square rooter

Friday’s edition of The Washington Post carried a great, very positive article in the Style section about DC Lambda Squares, the gay squaredance club with which I used to dance regularly. The first few paragraphs of the article are included below:

The gay square dancers are group-hugging again.

This time, it’s to the last notes of a honky-tonkified version of Bruce Springsteen’s “Pink Cadillac” blaring on the borrowed stereo system, and they’re sweaty and happy and filled to the brim with Chips Ahoys and diet soda. But the truth is, they’ve been hugging all night, and when the music stops in the blue-green basement rec room, they go on hugging and clapping and promenading in the silence.

Which makes you think this is about therapy or unity or something more profound than the shared love of square dancing.

But it’s not.

It really is just about the love of square dancing.

They come to Christ United Methodist Church in Southwest Washington every Wednesday night, and usually the crowd is much bigger than this one, they say. Having finally broken out of formation, the dozen or so middle-age men and women are sitting in kid-size plastic chairs arranged for tomorrow’s Bible study and talking about square dance steps. And square dance picnics. And last weekend’s International Association of Gay Square Dance Clubs convention in San Diego.

These are the DC Lambda Squares, by their account the world’s oldest gay square dance club, and this is a rare moment of youth and vigor for a centuries-old pastime feeling the strains of age. Over the past 20 years, straight square dancing has been in steady decline, and the new square dance–the Lambda Squares dance–was born in Washington and has been growing up gay.

That last paragraph does include an obvious mistake: I don’t believe that DC Lambda Squares is self-described as the “world’s oldest gay squaredance clubs,” though it’s certainly one of the oldest; what the club members may have told the reporter, rather, is that it’s the only squaredance club of any kind, gay or straight, within the District (just as the Times Squares, a sister gay squaredance club, is the only squaredance club within Manhattan).

The article does a very nice job, however, of describing some of the differences between squaredancing in the straight community–where the number of dancers is steadily dropping as the population ages and they do a poor job of attracting new dancers–and in the gay and lesbian community, where the activity seems to be at least holding its own. One explanation, as my friend Karl Jaeckel from the International Association of Gay Square Dance Clubs is quoted: “For the gay square dance community, in addition to just enjoying square dancing, we come together to celebrate who we are as a community,” Jaeckel says. “That aspect isn’t present for the straight square dancers.”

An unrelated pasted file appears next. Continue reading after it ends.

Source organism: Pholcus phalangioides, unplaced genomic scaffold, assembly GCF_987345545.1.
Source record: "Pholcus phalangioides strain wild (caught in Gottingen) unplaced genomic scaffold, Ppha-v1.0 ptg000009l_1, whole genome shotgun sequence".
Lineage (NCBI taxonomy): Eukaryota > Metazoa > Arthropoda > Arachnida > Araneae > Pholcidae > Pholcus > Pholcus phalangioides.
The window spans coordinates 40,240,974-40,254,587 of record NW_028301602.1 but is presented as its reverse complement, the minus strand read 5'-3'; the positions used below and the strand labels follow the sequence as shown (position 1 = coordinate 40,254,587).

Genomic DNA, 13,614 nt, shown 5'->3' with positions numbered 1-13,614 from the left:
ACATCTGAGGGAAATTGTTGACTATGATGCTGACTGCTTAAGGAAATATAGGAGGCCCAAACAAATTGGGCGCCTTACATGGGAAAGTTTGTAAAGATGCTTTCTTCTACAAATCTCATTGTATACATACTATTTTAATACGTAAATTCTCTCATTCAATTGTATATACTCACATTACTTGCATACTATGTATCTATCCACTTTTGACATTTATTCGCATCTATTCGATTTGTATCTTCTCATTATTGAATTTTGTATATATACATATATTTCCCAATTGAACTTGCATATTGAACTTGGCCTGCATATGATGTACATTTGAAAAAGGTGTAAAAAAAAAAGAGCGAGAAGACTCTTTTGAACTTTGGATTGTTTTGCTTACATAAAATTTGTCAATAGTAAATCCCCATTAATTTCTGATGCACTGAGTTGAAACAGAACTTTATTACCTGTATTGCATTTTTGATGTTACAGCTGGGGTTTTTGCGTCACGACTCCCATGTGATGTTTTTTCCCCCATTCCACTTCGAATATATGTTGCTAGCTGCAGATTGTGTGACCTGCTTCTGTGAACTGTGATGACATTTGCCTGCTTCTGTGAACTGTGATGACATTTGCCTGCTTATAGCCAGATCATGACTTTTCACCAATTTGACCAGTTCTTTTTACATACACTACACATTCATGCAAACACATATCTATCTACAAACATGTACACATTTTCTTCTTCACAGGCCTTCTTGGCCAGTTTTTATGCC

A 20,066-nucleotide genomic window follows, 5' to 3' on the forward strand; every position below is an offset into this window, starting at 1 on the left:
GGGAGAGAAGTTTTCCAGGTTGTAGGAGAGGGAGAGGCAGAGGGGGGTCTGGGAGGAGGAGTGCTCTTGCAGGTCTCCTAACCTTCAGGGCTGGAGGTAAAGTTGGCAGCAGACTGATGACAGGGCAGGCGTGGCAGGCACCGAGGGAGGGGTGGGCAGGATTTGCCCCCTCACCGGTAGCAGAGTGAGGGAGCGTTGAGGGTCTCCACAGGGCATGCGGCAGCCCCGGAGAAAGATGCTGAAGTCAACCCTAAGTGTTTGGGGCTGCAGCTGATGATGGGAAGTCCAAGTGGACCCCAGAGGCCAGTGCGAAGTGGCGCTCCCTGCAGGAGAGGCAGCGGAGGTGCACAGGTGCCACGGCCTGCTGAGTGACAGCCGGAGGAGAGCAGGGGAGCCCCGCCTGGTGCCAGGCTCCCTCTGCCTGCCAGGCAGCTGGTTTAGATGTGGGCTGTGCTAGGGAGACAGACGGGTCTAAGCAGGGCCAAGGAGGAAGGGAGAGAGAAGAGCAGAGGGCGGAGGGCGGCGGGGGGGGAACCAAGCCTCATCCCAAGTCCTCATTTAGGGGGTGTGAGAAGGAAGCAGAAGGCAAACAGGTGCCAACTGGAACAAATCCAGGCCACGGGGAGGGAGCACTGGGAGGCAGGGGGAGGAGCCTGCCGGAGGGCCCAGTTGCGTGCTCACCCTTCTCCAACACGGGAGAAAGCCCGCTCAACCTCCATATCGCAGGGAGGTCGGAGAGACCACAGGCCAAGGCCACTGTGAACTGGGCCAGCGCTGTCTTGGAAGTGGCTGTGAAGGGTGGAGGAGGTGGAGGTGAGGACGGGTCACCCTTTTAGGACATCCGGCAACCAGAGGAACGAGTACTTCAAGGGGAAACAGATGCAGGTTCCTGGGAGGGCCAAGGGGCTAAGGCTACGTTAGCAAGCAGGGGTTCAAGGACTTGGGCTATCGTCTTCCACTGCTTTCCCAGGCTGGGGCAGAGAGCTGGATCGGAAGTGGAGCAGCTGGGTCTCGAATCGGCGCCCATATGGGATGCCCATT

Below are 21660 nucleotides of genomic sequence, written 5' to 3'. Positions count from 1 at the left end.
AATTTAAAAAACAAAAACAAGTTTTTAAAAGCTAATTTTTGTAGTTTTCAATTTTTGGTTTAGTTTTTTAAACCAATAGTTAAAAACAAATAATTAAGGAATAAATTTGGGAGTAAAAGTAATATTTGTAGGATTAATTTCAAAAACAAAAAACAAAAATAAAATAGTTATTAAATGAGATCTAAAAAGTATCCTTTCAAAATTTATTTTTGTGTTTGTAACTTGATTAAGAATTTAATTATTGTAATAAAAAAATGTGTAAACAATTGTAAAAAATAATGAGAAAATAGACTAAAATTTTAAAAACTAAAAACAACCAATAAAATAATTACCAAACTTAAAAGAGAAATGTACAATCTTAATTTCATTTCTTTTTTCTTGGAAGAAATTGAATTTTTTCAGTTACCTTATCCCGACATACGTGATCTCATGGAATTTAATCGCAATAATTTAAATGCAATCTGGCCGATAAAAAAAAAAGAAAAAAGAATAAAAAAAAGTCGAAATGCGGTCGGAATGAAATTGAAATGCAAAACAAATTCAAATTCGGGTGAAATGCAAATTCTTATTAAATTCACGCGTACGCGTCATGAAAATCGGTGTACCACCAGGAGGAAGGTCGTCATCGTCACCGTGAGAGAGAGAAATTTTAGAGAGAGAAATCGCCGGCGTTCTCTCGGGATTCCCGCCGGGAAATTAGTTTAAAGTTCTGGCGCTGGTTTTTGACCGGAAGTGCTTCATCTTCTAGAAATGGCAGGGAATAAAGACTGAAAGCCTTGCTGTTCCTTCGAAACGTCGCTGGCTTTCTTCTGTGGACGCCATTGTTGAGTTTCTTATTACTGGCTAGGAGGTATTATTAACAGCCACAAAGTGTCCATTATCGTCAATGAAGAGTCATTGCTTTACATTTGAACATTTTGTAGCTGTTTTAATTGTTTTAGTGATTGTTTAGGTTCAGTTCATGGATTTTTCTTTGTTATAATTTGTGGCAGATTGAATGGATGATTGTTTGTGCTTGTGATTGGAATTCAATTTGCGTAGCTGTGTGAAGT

Having noted earlier that “[Squaredancing] is not hip. It is the opposite of hip. It is anti-hip,” the article concludes, “‘See, it’s not easy being a square dancer,’ [Lambda Squares co-founder Samuel] Johnson says. And it’s not. But it’s novel. It’s goofy and homey, uncomplicated, awkward and surprisingly jumpy for its age and reputation. It’s a favorite tin lunchbox, a new pair of gym shoes, something happy and frilly and fun to do on a Wednesday afternoon.”

It is. And it’s also a great way to meet really wonderful, truly friendly people from around the world (I even met several boyfriends through the activity). What the article omits, especially as it specifically says squaredancing is an “uncomplicated” activity, is the mental challenge that squaredancing provides at the higher levels of the activity, when you’ve learned not only several hundred calls, but dozens of additional formations and call-modifying “concepts.” At the highest levels of Challenge squaredancing (squaredancing starts at the Basic and Mainstream levels, then proceeds through Plus, two levels of Advanced, and four levels of Challenge), the activity is less a physical or even purely social one, but more of an intellectual one; in fact, many of the other Challenge-level dancers I know come from a mathematics or computer background.